American Dirt - book cover
  • Publisher : Holt Paperbacks; Reprint edition
  • Published : 01 Feb 2022
  • Pages : 400
  • ISBN-10 : 1250209781
  • ISBN-13 : 9781250209788
  • Language : English

American Dirt

Jeanine Cummins's American Dirt, the #1 New York Times bestseller and Oprah Book Club pick that has sold over two million copies, is finally available in paperback.

Lydia lives in Acapulco. She has a son, Luca, the love of her life, and a wonderful husband who is a journalist. And while cracks are beginning to show in Acapulco because of the cartels, Lydia's life is, by and large, fairly comfortable. But after her husband's tell-all profile of the newest drug lord is published, none of their lives will ever be the same.

Forced to flee, Lydia and Luca find themselves joining the countless people trying to reach the United States. Lydia soon sees that everyone is running from something. But what exactly are they running to?

Editorial Reviews

#1 New York Times Bestseller
#1 Indie Next Pick
Library Reads Pick

"I devoured the novel in a dry-eyed adrenaline rush.... A profoundly moving reading experience."
The Washington Post

"The story is masterfully composed of timeless elements: the nightmare logic of grief, the value of human kindness, the power of love to drive us to do the unimaginable…Cummins proves that fiction can be a vehicle for expanding our empathy."

"American Dirt just gutted me, and I didn't just read this book―I inhabited it.... Everything about this book was so extraordinary. It's suspenseful, the language is beautiful, and the story really opened my heart. I highly recommend it, and you will not want to put it down. It is just a magnificent novel."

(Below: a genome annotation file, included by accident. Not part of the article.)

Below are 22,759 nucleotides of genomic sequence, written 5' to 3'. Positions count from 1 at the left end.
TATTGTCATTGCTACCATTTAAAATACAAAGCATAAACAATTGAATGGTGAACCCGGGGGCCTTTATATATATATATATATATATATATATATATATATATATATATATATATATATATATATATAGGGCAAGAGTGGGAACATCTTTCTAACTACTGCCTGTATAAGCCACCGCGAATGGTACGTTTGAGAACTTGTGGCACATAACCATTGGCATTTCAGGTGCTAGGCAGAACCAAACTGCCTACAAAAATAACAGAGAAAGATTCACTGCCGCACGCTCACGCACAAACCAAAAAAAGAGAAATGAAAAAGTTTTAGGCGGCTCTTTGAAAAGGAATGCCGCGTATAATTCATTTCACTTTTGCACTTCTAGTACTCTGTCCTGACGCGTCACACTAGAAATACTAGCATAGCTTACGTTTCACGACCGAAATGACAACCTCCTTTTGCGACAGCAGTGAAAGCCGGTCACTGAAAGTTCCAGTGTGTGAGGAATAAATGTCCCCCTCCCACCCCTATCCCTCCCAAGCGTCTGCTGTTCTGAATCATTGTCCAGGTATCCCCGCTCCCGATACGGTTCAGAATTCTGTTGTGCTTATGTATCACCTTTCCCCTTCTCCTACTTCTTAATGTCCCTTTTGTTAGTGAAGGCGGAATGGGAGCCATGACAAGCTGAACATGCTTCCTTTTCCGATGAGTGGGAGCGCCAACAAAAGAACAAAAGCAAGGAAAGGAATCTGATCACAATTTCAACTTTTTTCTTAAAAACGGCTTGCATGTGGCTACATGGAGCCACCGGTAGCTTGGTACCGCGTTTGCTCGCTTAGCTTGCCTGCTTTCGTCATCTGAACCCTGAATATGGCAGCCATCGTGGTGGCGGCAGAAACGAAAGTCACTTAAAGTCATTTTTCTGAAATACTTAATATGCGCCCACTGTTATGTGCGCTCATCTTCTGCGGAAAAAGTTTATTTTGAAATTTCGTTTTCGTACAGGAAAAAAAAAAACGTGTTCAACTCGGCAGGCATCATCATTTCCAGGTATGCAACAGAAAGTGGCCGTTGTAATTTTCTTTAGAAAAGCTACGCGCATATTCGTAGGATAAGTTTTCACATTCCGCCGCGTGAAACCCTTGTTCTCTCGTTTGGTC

―Oprah Winfrey

"This novel is a heart-stopping story of survival, danger, and love…"
The New York Times

"Heartfelt and hopeful, American Dirt is a novel for our times. Thrilling, epic, and unforgettable..."

"This tense, illuminating novel takes off like a rocket..."
People (Book of the Week)

"American Dirt is a literary novel with nuanced character development and arresting language; yet, its narrative hurtles forward with the intensity of a suspense tale. Its most profound achievement, though, is something I never could've been told…American Dirt is the novel that, for me, nails what it's like to live in this age of anxiety, where it feels like anything can happen, at any moment."
―NPR's Fresh Air


"American Dirt is an extraordinary piece of work, a perfect balancing act with terror on one side and love on the other. I defy anyone to read the first seven pages of this book and not finish it. The prose is immaculate, and the story never lets up.... On a micro scale―the story scale, where I like to live―it's one hell of a novel about a good woman on the run with her beautiful boy. It's marvelous."
―Stephen King

"American Dirt is both a moral compass and a riveting read. I couldn't put it down. I'll never stop thinking about it."
―Ann Patchett, #1 New York Times bestselling author of The Dutch House and Commonwealth

"A heart-pounding, page-turning, can't-put-it-down, stay-up-till-3 a.m., adrenaline-pumping story…that examines, with sensitivity, care, and complexity of thought, immense, soul-obliterating trauma and its aftermath."
Los Angeles Times

"This is the international story of our times. Masterf...

Readers Top Reviews

This is a very moving story that I didn’t want to end. The narrative was full of feeling, and not once did I get bored. Thank you to this fine author for excellent research into the reality of the lives of the many migrants who brave the elements, the criminals, and the migras to find a safe haven that they can call home. I had no idea.
This is a page turner from beginning to end and it doesn’t get boring. Almost every challenge presented to the characters is new. The story begins in Acapulco, Mexico with Lydia and her son huddled in a shower stall fearing discovery. They’re hiding from the local cartel while the rest of her family are being shot in the backyard. They’re supposed to celebrating her niece’s quinceañera which is the girl’s fifteenth birthday but her sister, husband, mother and many of the rest of her relatives are murdered instead. After escaping detection, her first instinct is to hide in Acapulco and when that seems impossible, to run to the United States. A book that takes the perspective of the Mexican and Central American émigré seeking illegal entry into the U.S. is a story not often told. I last read the escape of a Mexican boy from recruitment by the cartel in “The Border” by Don Winslow however that wasn’t the main focus of the story. In "American Dirt," the émigré story is the focus and a pretty darn good read is the result.